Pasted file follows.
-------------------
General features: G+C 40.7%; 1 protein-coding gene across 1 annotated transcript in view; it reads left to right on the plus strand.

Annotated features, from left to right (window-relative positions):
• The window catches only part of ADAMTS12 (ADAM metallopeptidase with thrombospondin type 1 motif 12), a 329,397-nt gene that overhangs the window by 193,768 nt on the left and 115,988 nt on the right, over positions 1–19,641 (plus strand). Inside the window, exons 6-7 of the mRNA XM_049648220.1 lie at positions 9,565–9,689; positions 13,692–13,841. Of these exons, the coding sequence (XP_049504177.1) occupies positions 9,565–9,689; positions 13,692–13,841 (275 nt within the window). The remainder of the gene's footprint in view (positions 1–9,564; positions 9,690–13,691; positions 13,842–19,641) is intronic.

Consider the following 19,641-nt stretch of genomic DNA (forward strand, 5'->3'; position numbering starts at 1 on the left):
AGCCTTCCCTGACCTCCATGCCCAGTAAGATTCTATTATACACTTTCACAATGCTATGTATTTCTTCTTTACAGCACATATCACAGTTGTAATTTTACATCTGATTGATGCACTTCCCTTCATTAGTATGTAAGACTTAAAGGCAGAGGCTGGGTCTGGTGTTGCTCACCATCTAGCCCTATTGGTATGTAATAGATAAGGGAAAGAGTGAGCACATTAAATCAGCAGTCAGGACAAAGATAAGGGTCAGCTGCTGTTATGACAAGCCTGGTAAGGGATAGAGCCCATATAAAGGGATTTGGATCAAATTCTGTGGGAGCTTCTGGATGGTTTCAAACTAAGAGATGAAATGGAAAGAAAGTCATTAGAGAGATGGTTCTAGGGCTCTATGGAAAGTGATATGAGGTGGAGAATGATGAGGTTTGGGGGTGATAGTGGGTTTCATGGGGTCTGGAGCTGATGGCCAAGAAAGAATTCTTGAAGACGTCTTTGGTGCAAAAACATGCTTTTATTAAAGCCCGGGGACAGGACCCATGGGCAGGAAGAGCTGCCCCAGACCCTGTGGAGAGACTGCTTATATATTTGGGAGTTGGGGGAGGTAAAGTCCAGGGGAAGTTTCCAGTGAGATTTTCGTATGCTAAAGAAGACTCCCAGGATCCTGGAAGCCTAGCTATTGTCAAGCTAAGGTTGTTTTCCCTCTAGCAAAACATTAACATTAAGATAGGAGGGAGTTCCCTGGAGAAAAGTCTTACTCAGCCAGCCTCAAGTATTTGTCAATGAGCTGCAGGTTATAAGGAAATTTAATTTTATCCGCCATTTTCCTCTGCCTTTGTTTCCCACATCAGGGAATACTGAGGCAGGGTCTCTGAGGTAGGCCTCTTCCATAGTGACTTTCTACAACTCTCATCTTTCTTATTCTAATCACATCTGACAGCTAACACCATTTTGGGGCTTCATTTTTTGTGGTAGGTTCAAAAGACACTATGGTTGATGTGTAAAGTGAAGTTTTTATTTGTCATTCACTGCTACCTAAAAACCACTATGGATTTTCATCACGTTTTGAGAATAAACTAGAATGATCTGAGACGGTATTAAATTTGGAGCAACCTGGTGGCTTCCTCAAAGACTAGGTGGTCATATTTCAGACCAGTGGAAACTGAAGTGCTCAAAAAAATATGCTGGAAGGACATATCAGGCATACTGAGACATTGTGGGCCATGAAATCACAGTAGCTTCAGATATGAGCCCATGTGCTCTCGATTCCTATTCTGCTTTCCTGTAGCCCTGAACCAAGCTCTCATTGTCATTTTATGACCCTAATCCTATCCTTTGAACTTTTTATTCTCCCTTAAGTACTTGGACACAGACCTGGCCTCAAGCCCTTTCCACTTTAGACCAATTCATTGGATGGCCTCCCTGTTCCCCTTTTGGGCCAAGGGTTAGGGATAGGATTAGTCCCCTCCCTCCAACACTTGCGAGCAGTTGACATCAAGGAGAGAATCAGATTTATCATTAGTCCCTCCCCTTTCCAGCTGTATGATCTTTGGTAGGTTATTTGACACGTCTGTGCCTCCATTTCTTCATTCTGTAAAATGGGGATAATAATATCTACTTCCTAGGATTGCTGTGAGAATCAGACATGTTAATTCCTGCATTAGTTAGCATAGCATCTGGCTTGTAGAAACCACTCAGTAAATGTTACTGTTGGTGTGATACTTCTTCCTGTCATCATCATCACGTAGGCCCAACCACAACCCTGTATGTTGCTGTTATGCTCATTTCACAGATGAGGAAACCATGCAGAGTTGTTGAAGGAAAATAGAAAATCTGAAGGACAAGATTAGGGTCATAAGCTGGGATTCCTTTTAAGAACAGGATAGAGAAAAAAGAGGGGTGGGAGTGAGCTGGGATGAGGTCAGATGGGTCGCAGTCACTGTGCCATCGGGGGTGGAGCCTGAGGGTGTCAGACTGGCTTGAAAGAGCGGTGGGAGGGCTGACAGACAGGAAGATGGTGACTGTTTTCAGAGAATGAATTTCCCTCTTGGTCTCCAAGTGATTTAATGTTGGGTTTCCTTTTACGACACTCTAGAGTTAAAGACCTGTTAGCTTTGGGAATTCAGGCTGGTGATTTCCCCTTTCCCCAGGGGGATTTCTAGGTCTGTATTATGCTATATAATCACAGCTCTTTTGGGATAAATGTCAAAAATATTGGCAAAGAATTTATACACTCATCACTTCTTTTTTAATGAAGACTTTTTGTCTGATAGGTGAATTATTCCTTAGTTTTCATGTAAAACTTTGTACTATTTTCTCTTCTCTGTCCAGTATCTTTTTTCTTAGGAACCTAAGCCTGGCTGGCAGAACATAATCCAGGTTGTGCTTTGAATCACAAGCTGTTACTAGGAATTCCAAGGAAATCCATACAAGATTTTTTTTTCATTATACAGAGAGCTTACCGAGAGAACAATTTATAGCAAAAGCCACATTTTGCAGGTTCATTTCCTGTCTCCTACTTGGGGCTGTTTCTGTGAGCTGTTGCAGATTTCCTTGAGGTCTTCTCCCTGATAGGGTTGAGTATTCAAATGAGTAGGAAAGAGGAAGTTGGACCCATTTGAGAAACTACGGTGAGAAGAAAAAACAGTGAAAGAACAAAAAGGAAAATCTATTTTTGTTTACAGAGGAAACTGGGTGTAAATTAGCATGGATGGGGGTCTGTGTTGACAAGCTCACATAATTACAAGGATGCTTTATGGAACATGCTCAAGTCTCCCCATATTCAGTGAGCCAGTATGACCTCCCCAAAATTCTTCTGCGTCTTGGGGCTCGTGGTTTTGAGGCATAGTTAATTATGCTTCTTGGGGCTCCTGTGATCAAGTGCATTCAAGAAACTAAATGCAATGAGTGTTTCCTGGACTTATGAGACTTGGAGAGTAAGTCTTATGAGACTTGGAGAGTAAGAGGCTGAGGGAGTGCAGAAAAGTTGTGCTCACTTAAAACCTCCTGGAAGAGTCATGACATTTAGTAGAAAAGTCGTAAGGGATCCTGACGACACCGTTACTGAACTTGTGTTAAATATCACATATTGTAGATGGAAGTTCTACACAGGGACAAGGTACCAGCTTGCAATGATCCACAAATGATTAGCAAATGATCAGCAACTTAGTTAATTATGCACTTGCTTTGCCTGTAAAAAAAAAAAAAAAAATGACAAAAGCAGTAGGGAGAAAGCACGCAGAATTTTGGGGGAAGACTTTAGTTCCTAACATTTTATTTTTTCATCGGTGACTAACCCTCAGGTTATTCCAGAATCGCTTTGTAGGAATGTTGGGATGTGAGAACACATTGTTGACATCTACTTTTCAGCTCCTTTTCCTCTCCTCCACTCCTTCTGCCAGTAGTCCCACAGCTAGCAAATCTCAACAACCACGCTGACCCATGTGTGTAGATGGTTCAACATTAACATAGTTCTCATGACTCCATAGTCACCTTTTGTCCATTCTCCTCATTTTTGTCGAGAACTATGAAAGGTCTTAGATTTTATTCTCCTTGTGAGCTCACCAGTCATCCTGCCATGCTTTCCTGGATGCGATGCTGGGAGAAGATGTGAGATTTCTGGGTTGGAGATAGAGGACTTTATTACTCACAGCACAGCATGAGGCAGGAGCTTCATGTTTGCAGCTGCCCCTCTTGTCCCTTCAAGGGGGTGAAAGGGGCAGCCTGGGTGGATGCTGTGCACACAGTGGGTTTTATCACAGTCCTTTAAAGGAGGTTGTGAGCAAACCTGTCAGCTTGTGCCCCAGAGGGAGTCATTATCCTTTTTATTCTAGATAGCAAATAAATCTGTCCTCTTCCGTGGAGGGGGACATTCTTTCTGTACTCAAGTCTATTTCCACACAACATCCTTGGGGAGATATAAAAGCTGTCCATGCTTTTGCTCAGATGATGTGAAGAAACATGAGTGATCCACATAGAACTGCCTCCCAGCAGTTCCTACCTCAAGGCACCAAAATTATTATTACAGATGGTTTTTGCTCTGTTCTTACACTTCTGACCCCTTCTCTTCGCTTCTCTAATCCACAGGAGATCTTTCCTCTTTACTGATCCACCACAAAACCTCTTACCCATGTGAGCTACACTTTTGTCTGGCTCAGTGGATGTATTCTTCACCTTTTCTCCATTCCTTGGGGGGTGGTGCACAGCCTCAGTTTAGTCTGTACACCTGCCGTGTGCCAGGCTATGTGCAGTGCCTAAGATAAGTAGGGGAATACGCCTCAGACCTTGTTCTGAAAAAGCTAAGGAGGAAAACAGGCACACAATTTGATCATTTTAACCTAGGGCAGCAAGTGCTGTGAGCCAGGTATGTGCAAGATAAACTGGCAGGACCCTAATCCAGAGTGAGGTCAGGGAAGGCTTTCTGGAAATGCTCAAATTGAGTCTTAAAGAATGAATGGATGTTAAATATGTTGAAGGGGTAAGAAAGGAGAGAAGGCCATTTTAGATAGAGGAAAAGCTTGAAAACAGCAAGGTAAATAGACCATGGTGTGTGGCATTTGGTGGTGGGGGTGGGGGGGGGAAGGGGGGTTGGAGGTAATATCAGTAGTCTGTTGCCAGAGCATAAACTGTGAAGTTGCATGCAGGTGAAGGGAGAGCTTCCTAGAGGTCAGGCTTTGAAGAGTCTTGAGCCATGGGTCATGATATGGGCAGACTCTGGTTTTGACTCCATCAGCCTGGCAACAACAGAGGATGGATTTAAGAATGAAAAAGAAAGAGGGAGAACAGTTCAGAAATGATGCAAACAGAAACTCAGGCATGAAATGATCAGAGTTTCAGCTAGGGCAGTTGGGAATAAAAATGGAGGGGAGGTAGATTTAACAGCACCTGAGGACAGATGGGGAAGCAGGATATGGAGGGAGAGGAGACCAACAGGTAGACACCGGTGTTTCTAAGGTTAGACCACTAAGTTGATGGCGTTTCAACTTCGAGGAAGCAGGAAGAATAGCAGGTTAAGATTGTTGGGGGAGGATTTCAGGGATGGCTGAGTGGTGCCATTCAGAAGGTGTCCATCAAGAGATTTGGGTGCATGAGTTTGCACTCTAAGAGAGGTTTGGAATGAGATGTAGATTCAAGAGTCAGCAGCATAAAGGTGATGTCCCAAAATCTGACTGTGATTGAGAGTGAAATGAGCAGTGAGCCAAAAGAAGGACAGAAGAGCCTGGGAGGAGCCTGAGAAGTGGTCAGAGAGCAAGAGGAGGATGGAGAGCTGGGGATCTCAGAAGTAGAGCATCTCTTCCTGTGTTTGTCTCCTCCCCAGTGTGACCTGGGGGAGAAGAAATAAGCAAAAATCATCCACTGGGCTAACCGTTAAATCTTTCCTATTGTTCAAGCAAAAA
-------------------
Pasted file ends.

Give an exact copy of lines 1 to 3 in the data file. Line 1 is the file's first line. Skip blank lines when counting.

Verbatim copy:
General features: G+C 40.7%; 1 protein-coding gene across 1 annotated transcript in view; it reads left to right on the plus strand.

Annotated features, from left to right (window-relative positions):
• The window catches only part of ADAMTS12 (ADAM metallopeptidase with thrombospondin type 1 motif 12), a 329,397-nt gene that overhangs the window by 193,768 nt on the left and 115,988 nt on the right, over positions 1–19,641 (plus strand). Inside the window, exons 6-7 of the mRNA XM_049648220.1 lie at positions 9,565–9,689; positions 13,692–13,841. Of these exons, the coding sequence (XP_049504177.1) occupies positions 9,565–9,689; positions 13,692–13,841 (275 nt within the window). The remainder of the gene's footprint in view (positions 1–9,564; positions 9,690–13,691; positions 13,842–19,641) is intronic.